Judicial Watch • Arizona Mayor Denies Moment of Silence for Cop Killed in Line of Duty

Arizona Mayor Denies Moment of Silence for Cop Killed in Line of Duty

Arizona Mayor Denies Moment of Silence for Cop Killed in Line of Duty

MARCH 05, 2014

In a ghastly public act, the mayor of Scottsdale Arizona refused a request for a moment of silence for a police officer killed in the line of duty this week during an afternoon shootout with a fugitive.

The unbelievable incident took place during last night’s Scottsdale City Council meeting when a public speaker, whose own father was a cop murdered in the line of duty, asked for a moment of silence to honor a fallen hero. The detective, John Hobbs, from the neighboring city of Phoenix, was tragically wounded and his partner critically hurt during a violent exchange with an ex-con wanted for a recent murder.

Hobbs, a 21-year-veteran of the Phoenix Police Department, was only 43 years old and he left behind three young children and a wife. The story made national headlines because it seemed more like a scene from a movie, with chaotic gunfire exchanged in the middle of the day near a busy intersection in a major U.S. city. An Arizona newspaper followed up with a touching profile of the murdered detective, who was already mortally wounded and with his partner down, yet managed to return fire at the fugitive, who was also killed in the incident.

“It was the final act of bravery for a man who’d spent the last seven years of his 21-year career tracking down the worst of the worst violent offenders,” the article says. It goes on to explain that Detective Hobbs was part of a unit described as one of the police department’s “special forces,” the Major Offenders Unit. The fugitive, a 28-year-old man who had done time for a drug conviction and resisting arrest, had an attempted-murder warrant. Gently put, he was a menace to society, a scumbag.

Detective Hobbs gave his life to take this violent criminal off the streets. Many believe the least he could get in return is a moment of silence. After all, Phoenix and Scottsdale are in the same county (Maricopa) and located just a few miles apart. Nevertheless, Jim Lane, who served four years on the City Council before becoming Scottsdale mayor in 2009, vetoed the request and ordered the man seeking it speak during his publicly allotted time.

Judicial Watch contacted Mayor Lane about the incident and he explained the difference between members of the public speaking at city council meetings and requesting things such as a moment of silence for a fallen officer. “We can’t allow them to take control of the meeting,” the mayor told JW. The public speaker could have just stood there silently during his allotted time, but Lane claims instead “he was directing the audience.”

A video excerpt of the meeting shows the man asking the mayor’s permission for the moment of silence, not in any way directing the audience. Lane is heard scrapping the idea and directing the speaker to continue with his statement. The man asks again for a moment of silence for the murdered officer and Lane snaps back; “that’s a no!” The speaker tells the mayor that the “moment of silence rejection is going to hurt you.”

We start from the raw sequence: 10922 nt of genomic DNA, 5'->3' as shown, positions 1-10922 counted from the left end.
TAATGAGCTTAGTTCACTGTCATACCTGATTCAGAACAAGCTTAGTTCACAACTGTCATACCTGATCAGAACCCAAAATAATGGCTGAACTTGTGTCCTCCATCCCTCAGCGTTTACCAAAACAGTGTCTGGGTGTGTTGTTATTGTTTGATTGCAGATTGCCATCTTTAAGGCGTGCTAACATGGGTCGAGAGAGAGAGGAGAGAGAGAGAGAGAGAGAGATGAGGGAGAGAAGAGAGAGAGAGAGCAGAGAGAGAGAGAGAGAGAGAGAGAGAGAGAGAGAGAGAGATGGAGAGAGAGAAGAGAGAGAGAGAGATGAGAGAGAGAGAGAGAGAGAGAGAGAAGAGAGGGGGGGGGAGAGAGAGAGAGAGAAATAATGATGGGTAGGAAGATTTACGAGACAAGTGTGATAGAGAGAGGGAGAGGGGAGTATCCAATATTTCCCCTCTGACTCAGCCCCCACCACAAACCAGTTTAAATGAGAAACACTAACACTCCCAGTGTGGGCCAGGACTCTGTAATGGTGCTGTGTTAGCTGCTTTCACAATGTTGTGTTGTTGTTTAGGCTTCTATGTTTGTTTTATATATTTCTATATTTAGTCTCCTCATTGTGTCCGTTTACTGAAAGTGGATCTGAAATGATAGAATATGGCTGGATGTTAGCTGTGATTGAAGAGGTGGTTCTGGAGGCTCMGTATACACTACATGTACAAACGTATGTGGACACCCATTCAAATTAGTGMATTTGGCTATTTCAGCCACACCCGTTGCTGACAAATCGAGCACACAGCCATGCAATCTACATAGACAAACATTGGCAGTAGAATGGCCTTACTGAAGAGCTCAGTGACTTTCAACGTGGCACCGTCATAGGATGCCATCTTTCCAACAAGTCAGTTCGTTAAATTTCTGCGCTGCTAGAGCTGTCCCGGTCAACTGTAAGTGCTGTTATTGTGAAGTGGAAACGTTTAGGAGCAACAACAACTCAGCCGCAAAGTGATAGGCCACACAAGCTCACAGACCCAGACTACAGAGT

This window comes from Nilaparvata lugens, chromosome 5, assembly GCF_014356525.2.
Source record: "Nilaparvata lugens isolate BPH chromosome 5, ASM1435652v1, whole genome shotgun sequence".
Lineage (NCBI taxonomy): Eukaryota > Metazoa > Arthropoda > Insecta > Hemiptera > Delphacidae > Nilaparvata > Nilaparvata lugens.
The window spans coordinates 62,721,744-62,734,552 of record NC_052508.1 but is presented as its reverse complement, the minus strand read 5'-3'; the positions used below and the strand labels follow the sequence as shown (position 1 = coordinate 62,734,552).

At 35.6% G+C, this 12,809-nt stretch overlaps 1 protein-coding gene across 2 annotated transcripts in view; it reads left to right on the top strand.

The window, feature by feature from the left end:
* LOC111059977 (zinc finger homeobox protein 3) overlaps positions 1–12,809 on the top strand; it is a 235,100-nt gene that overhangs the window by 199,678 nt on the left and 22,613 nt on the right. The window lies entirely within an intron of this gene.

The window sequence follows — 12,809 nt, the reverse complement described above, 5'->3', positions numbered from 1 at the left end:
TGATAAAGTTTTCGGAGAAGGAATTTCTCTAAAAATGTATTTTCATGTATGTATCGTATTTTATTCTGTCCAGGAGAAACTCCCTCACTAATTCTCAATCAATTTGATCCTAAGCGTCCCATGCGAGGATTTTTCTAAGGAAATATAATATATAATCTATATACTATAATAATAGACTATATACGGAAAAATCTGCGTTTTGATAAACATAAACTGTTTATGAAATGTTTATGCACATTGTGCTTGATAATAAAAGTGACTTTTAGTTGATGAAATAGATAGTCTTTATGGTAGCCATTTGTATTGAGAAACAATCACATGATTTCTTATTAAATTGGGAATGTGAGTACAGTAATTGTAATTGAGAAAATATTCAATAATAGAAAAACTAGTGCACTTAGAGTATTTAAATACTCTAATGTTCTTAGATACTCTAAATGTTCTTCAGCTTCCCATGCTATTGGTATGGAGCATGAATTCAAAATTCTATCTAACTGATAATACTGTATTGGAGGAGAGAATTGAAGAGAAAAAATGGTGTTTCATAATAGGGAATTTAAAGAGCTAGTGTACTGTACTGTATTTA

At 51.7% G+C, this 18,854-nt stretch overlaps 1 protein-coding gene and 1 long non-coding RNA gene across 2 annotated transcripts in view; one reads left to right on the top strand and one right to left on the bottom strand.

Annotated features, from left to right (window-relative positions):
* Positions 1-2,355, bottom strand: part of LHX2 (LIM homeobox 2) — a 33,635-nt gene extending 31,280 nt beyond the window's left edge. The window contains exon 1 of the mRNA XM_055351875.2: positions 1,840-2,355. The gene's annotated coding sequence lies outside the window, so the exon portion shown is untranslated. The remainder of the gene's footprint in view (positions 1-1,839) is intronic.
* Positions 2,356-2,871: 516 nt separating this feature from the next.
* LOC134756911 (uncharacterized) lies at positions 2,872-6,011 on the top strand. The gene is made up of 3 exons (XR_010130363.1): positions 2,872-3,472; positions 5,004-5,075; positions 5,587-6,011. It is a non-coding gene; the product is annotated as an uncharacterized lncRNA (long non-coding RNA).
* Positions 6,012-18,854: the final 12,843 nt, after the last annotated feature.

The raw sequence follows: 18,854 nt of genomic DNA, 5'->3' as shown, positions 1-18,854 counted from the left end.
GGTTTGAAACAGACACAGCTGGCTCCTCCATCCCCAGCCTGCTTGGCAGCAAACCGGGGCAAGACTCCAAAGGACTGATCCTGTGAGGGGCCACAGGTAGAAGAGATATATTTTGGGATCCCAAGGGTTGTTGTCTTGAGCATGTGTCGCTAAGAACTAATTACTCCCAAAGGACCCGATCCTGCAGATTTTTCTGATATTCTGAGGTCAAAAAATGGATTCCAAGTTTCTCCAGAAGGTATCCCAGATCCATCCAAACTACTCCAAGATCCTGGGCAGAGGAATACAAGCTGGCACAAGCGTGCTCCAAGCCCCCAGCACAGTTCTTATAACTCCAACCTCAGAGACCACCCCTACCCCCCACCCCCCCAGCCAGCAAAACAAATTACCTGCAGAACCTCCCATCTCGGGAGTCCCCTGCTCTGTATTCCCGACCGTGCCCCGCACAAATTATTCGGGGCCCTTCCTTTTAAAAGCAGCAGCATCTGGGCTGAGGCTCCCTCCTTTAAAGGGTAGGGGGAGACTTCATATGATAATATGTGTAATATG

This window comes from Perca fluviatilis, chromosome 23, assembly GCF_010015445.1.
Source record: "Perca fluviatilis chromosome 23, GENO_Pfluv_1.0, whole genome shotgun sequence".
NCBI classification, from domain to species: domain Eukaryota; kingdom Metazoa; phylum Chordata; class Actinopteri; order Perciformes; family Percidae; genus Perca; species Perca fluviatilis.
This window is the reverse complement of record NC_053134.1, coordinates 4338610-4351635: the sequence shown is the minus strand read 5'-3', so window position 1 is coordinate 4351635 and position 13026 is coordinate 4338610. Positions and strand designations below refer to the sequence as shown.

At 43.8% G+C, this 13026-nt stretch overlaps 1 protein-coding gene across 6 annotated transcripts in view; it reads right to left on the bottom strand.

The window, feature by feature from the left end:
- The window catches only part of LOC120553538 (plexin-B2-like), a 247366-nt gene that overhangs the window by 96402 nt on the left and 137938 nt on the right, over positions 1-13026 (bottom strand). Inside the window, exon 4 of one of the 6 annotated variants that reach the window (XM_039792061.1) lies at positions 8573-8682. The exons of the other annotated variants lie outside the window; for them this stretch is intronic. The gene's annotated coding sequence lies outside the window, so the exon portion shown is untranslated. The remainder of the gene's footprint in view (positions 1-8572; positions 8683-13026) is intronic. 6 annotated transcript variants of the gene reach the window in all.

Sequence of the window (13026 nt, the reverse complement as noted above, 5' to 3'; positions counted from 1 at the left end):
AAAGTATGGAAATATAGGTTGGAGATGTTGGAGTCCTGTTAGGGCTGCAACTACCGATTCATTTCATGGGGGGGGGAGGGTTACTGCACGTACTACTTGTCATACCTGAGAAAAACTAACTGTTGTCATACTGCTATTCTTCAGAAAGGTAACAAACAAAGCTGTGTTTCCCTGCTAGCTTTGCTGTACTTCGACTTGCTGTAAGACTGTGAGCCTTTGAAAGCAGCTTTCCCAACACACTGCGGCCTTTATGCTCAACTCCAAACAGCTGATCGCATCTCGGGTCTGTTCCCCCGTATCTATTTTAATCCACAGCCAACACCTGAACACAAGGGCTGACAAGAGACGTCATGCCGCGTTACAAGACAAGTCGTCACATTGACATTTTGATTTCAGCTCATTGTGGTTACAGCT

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  • slammadew

    I messed up the quote of the mayors response. It should have read: “That’s a no for you for right now, yes, thank you.”

  • slammadew

    Let me make it clear that I think the mayors actions in refusing the moment of silence were despicable. But I also have to take issue with your characterization of the exchange in the last paragraph of this article. You state: The man asks again for a moment of silence for the murdered officer and Lane snaps back; “that’s a no!”
    Your phrasing that the mayor “snapped back” seems intentionally designed to make the mayor look even worse than he already did. You even add an exclamation point to make is seem even more harsh.
    When in reality, if you watch the video, the citizen is actually clarifying that the mayor is denying his request “So that’s a no, mayor?” To which the mayor replies “That’s a no to you for now for you for right now, yes, thank you.” Now the mayor is clearly refusing the moment of silence which, as I mentioned in the beginning is despicable. But I certainly don’t hear anything in that exchange that could reasonably be characterized as “snapping back” and certainly nothing that would warrant the inclusion of an exclamation point. The response was actually delivered in a calm, almost apologetic, tone.
    Now you might be saying, “what’s the difference? Why focus on this? We got the jist of the exchange across.” But when you seem to go out of your way to try and make someone look worse than they already are, it makes it seem like you have some hidden agenda or bias. It makes me wonder if I’m really getting the whole story from you or the real story. And maybe I take that into account the next time I read one of your stories.

    Mayor Lane already looked bad enough from what actually happened. You didn’t need to spin it to make him look worse. You just end up making yourself look bad and damage your own credibility.




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